So Vin and partner Jerry Doggett called the game from the Dodgers’ spring training home in Vero Beach. They did it based on information relayed to them by phone from the ballpark in the Bahamas. Vin remembered: “We had an engineer named Monty Bancroft. He had recorded crowd noise and ambient sounds from our Florida ballpark during an earlier spring game against the Reds.
“I didn’t lead on. We never told the audience that we weren’t actually in the Bahamas. I had a book about tourist stops and talked about the island through the broadcast; where to go, what to see, maybe the history behind the sights.” Vin and Jerry pulled it off.
“When the game was over, I bumped into someone on the street in Vero Beach, not long after we signed off. He recognized me and said, ‘You made it back from the Bahamas quickly.’ I didn’t correct him. Then a few days later, a letter arrived from a woman who said she was the head of the Florida chapter of the Audubon Society. She told me she was thrilled to hear the chirping of some unique bird species in the Bahamas. What she heard of course was not the sounds of the Bahamas but the crowd noise of an earlier game in Florida.
“I said to myself, ‘Great, I finally fooled ’em,'” Vin concluded.
The Hawaii Islanders spawned a handful of popular Major League Baseball announcers
Marty Chase is from New York and spent lots of time in Hawaii. He later served as a writer and editor. One of the newspapers for which he was a scribe was the Honolulu Star-Bulletin. In his time on the island, he broadcast the Hawaii Islanders. “I worked with three of the best. Harry Kalas (who left for the Astros), Hank Greenwald (who jumped for the Warriors and later the Giants) and Al Michaels (who took the Reds job).” Marty said that in 1968 Michaels was brought in from his home in Los Angeles by Jack Quinn, the Islanders’ GM. Chase had military duties too and had to miss games on many weeknights. “I was running around hills behind Schofield with a rifle,” he says. Others who worked in Hawaii include Ken Wilson and the talented Les Keiter. Wilson did the St. Louis Blues and Cardinals. Keiter did Knicks, football Giants, loads of boxing and creative recreations. Mel Proctor also is on the Islanders’ roster of all-time voices. He did the Nets, Wizards (then Bullets), Orioles and Padres. The AAA Islanders were in business from 1961-87. After sputtering late, the franchise moved to Colorado Springs in 1988.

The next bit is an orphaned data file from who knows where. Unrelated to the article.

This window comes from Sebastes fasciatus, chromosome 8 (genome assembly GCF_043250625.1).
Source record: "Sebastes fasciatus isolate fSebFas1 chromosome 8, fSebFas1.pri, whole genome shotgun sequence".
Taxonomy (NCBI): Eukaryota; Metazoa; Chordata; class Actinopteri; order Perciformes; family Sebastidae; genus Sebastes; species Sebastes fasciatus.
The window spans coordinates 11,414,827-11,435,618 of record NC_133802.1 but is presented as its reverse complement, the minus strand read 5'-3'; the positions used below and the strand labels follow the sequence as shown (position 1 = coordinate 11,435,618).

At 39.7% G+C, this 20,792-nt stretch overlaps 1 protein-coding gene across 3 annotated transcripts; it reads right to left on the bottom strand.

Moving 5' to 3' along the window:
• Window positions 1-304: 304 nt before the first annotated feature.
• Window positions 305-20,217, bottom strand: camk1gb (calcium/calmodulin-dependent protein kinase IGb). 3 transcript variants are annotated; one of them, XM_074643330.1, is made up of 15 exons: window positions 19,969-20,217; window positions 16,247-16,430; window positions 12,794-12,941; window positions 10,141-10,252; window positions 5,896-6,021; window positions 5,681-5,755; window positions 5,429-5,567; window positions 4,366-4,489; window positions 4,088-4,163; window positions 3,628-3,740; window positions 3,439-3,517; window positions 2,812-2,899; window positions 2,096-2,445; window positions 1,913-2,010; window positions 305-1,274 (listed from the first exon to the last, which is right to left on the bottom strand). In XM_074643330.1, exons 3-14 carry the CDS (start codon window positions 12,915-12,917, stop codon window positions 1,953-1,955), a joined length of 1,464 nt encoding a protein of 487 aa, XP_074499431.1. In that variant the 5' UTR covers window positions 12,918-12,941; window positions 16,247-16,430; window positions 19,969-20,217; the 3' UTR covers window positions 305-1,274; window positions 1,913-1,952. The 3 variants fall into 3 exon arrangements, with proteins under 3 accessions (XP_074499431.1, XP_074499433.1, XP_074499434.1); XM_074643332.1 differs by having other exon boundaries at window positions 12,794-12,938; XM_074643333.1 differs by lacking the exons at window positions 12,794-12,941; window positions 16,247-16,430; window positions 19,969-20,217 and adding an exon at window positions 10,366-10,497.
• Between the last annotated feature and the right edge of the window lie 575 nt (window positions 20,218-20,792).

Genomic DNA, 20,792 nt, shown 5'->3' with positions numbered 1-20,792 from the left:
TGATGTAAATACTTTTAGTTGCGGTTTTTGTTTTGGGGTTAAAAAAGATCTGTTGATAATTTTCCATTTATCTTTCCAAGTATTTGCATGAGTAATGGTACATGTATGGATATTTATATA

- Like many of us, Bob Costas is hunkered down. He tells me that there are two corners in his home that are dressed with fitting backdrops, one for his work on MLB Network and the other for his reports and interviews on CNN. Bob hasn’t been on an airplane for some six months, the longest stretch of his adult life.
- Last I heard, ESPN MNF announcers will be doing games live, unlike MLB. Looking forward to the new trio of voices Steve Levy, Brian Griese and Louis Riddick. Levy brings warmth, Griese knowledge and Riddick enthusiasm. For ESPN, the MNF broadcast team is the fourth since 2015.
- Listened to an Orioles game on radio last week. Couldn’t tell you who was doing the game but since Joe Angel and Jim Hunter moved on, a scorecard is needed to know who’s in the booth. The announcers change almost regularly. Anyhow, the voices treated the game itself as an afterthought. It was as though the activity on the field rudely interrupted what was no more than a baseball talk show. Chuck Thompson might still be throwing up in his grave. It’s bad enough that there are no fans in the stands. Now, there aren’t any real play-by-play broadcasters in the booth either.
Extra credit, a familial intersection of the NBA and NHL (Publication contributor – Jake Baskin)
Popeye Jones played in the NBA. He’s currently an assistant coach with the Indiana Pacers. Popeye has two sons who play in the NHL, Caleb (Edmonton) and Seth (Columbus). When Popeye Jones played for the Nuggets, he asked Joe Sakic of the Colorado Avalanche about having his sons play hockey. As the story goes, Sakic told Popeye to first enroll his sons in skating classes. I would say that the boys didn’t do too badly!